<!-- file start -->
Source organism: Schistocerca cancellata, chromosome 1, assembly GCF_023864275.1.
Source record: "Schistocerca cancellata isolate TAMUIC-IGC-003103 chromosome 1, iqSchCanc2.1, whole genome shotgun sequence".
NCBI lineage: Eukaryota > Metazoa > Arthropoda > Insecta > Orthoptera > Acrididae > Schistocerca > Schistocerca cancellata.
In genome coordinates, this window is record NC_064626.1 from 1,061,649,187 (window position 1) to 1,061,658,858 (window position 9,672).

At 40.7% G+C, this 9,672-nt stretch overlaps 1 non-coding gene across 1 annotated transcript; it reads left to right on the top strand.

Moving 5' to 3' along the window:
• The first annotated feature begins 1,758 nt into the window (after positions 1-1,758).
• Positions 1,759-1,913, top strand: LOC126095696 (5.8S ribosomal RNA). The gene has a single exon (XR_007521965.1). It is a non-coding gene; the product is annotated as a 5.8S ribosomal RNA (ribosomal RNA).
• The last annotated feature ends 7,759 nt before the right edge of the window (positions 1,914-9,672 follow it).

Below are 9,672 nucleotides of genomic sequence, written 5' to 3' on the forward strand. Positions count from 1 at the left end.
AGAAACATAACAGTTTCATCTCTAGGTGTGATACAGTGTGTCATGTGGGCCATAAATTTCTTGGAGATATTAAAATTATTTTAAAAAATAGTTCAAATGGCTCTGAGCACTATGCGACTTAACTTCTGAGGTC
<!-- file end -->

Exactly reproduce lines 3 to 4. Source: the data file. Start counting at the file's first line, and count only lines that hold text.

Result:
NCBI lineage: Eukaryota > Metazoa > Arthropoda > Insecta > Orthoptera > Acrididae > Schistocerca > Schistocerca cancellata.
In genome coordinates, this window is record NC_064626.1 from 1,061,649,187 (window position 1) to 1,061,658,858 (window position 9,672).